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High winds expected to increase in Santa Clarita Valley this evening

70 power poles down in Antelope Valley as heavy winds buffet Southern California

Posted: May 23, 2012 10:04 a.m.
Updated: May 23, 2012 10:04 a.m.
 


Your potted plant may have been knocked over due to strong winds Tuesday night. But by Thursday morning, your front-yard tree could be in the neighbor's yard.

National Weather Service forecasters say strong winds that have buffeted the Santa Clarita Valley since Tuesday are expected to intensify over the next 24 hours.

A wind advisory issued for the Santa Clarita Valley until 6 p.m. today will be upgraded to a "high wind warning" in effect until 6 a.m. Thursday, said weather specialist Stuart Seto.

Winds averaging between 20 and 30 miles per hour since Tuesday, gusting to 45, are expected to intensify from 25 to 30 on average, gusting to 60 miles per hour, Seto said.

"If you're driving, just beware of strong crosswinds," he said, "especially, if you're going through passes and canyons."

The Antelope Valley was particularly hard hit by wind last night and this morning.

Gusts were clocked at 65 mph in some areas, and forecasters said isolated gusts of up to 80 mph are possible over some mountains.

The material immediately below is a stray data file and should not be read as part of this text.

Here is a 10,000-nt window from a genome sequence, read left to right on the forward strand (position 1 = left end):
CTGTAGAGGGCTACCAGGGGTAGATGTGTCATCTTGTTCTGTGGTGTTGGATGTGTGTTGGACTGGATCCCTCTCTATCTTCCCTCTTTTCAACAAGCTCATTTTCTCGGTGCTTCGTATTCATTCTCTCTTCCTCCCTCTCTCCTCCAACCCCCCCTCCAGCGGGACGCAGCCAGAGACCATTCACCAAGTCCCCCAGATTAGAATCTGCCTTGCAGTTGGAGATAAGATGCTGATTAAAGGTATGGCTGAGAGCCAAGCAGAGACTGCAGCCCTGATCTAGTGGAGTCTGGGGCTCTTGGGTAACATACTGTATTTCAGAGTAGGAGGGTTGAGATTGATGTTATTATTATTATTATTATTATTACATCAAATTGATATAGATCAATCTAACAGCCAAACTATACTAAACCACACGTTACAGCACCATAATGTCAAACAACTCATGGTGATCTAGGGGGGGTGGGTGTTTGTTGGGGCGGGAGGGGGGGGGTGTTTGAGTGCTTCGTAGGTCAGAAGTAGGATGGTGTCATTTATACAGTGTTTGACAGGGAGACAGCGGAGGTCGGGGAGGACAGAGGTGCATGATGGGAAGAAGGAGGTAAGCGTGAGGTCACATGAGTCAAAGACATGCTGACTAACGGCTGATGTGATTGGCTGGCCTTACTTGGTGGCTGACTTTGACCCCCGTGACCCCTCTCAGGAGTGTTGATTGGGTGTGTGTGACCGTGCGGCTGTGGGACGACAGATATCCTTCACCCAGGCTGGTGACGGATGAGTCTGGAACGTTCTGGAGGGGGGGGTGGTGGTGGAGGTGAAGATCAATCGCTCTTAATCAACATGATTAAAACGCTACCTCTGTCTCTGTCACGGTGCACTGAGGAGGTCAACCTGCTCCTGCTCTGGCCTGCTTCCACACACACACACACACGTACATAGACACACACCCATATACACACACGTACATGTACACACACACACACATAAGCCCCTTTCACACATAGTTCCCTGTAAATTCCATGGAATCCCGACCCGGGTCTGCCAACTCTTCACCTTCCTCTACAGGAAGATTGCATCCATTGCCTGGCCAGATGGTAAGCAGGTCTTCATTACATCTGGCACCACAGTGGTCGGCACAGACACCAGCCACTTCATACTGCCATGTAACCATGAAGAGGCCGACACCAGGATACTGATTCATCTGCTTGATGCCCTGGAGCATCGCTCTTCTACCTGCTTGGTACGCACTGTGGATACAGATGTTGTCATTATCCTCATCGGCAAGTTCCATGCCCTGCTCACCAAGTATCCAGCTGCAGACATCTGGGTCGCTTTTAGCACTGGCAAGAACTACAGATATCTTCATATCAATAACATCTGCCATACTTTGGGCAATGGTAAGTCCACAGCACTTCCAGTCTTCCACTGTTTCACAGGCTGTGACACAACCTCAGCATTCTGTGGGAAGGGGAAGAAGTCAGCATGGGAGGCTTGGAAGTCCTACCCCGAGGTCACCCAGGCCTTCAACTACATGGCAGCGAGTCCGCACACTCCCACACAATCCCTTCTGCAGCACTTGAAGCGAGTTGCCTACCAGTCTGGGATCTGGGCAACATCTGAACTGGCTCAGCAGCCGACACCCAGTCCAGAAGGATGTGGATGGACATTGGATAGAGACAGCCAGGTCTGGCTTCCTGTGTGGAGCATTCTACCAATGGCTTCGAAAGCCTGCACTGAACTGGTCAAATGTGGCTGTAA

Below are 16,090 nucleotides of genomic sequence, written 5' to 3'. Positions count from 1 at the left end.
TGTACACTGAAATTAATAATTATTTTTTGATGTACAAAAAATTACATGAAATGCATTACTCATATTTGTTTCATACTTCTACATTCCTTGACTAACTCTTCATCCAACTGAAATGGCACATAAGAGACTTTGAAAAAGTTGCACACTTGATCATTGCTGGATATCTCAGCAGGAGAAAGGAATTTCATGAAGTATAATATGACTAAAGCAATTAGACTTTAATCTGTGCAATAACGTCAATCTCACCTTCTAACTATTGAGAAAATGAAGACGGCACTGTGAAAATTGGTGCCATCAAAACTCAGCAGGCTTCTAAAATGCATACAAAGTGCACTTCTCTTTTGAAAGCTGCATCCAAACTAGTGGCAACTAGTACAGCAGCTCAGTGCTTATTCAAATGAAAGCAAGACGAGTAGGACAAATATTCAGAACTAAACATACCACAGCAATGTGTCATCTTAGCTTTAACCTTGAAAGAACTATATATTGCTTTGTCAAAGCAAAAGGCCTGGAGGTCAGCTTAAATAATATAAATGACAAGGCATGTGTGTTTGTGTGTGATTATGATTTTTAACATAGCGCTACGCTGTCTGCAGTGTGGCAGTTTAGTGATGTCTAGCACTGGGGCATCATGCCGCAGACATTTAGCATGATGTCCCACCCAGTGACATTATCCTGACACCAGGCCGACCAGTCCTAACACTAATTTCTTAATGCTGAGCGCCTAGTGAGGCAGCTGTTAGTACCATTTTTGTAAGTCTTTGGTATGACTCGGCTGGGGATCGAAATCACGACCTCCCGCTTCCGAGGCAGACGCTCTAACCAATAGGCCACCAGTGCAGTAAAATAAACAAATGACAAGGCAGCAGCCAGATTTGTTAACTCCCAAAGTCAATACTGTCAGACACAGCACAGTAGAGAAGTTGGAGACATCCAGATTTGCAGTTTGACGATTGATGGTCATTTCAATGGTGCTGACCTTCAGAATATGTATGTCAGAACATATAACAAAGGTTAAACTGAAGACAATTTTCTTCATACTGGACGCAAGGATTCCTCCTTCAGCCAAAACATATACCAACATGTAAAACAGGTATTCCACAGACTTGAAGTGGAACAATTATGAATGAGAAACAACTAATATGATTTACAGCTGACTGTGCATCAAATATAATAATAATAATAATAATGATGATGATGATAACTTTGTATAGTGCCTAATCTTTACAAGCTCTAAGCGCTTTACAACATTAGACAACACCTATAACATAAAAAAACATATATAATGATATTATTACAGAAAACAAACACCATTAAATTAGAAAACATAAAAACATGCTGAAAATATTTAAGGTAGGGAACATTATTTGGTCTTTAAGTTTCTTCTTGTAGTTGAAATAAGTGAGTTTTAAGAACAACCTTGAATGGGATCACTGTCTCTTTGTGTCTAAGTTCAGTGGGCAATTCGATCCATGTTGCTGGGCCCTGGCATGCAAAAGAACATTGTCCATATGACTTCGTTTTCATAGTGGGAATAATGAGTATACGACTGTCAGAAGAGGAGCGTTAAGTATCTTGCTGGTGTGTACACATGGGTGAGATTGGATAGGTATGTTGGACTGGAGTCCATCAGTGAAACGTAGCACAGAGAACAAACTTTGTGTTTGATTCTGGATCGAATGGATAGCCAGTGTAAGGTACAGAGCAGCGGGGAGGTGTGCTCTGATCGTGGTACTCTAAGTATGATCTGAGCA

Fifty power poles were knocked down by fierce winds late Tuesday in Lancaster. Southern California Edison said it could take days to replace the poles, but only four homes lost power.

Forecasters said motorists should use caution, especially in desert areas because of blowing sand, and that strong winds can knock down trees and large signs.

Lt. Mark Hershey of the Santa Clarita Valley Sheriff's Station said the department has received no recent reports of trees down or of traffic collisions due to the wind.

But, he noted, "My potted plant fell over."

The Los Angeles County Fire Department reported no wind-related emergency calls early Wednesday morning, a spokesman said.

Incidents of branches breaking off trees and falling onto roadways have been reported throughout Santa Clarita Valley.

Residents should also be prepared for power outages Wednesday night, Seto said.

"They might want to freeze bags of water as a precaution," he said.

Temperatures are expected to drop by 10 degrees Friday to the mid-60's.

"There's a low front coming in from the north, with drizzle," Seto said. "By the weekend, you'll see temperatures return to the mid-80's."

The Associated Press contributed to this report.

jholt@the-signal.com
661-287-5527

 

 

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